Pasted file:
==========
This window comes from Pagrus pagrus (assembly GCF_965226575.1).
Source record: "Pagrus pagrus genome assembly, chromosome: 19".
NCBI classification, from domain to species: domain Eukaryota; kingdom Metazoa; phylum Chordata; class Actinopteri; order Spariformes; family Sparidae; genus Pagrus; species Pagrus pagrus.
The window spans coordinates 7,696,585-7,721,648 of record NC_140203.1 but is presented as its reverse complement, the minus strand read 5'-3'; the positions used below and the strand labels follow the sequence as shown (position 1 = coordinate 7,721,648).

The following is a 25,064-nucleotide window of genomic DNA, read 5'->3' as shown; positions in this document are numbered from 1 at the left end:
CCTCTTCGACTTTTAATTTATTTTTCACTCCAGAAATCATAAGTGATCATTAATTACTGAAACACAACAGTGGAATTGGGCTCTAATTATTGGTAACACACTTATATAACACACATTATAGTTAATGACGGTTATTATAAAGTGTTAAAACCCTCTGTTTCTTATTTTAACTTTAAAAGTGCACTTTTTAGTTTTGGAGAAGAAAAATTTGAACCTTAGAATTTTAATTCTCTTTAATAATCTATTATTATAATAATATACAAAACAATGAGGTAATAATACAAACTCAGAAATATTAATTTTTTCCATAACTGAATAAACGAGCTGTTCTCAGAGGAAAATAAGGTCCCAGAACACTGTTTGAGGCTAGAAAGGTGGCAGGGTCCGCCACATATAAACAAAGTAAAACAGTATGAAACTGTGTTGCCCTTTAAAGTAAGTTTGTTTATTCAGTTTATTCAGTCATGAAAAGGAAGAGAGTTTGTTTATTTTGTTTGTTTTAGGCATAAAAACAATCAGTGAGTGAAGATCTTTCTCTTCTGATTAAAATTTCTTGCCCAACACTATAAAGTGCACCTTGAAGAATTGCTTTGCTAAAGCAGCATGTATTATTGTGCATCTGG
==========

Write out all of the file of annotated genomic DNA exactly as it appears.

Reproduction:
This window comes from Pagrus pagrus (assembly GCF_965226575.1).
Source record: "Pagrus pagrus genome assembly, chromosome: 19".
NCBI classification, from domain to species: domain Eukaryota; kingdom Metazoa; phylum Chordata; class Actinopteri; order Spariformes; family Sparidae; genus Pagrus; species Pagrus pagrus.
The window spans coordinates 7,696,585-7,721,648 of record NC_140203.1 but is presented as its reverse complement, the minus strand read 5'-3'; the positions used below and the strand labels follow the sequence as shown (position 1 = coordinate 7,721,648).

The following is a 25,064-nucleotide window of genomic DNA, read 5'->3' as shown; positions in this document are numbered from 1 at the left end:
CCTCTTCGACTTTTAATTTATTTTTCACTCCAGAAATCATAAGTGATCATTAATTACTGAAACACAACAGTGGAATTGGGCTCTAATTATTGGTAACACACTTATATAACACACATTATAGTTAATGACGGTTATTATAAAGTGTTAAAACCCTCTGTTTCTTATTTTAACTTTAAAAGTGCACTTTTTAGTTTTGGAGAAGAAAAATTTGAACCTTAGAATTTTAATTCTCTTTAATAATCTATTATTATAATAATATACAAAACAATGAGGTAATAATACAAACTCAGAAATATTAATTTTTTCCATAACTGAATAAACGAGCTGTTCTCAGAGGAAAATAAGGTCCCAGAACACTGTTTGAGGCTAGAAAGGTGGCAGGGTCCGCCACATATAAACAAAGTAAAACAGTATGAAACTGTGTTGCCCTTTAAAGTAAGTTTGTTTATTCAGTTTATTCAGTCATGAAAAGGAAGAGAGTTTGTTTATTTTGTTTGTTTTAGGCATAAAAACAATCAGTGAGTGAAGATCTTTCTCTTCTGATTAAAATTTCTTGCCCAACACTATAAAGTGCACCTTGAAGAATTGCTTTGCTAAAGCAGCATGTATTATTGTGCATCTGG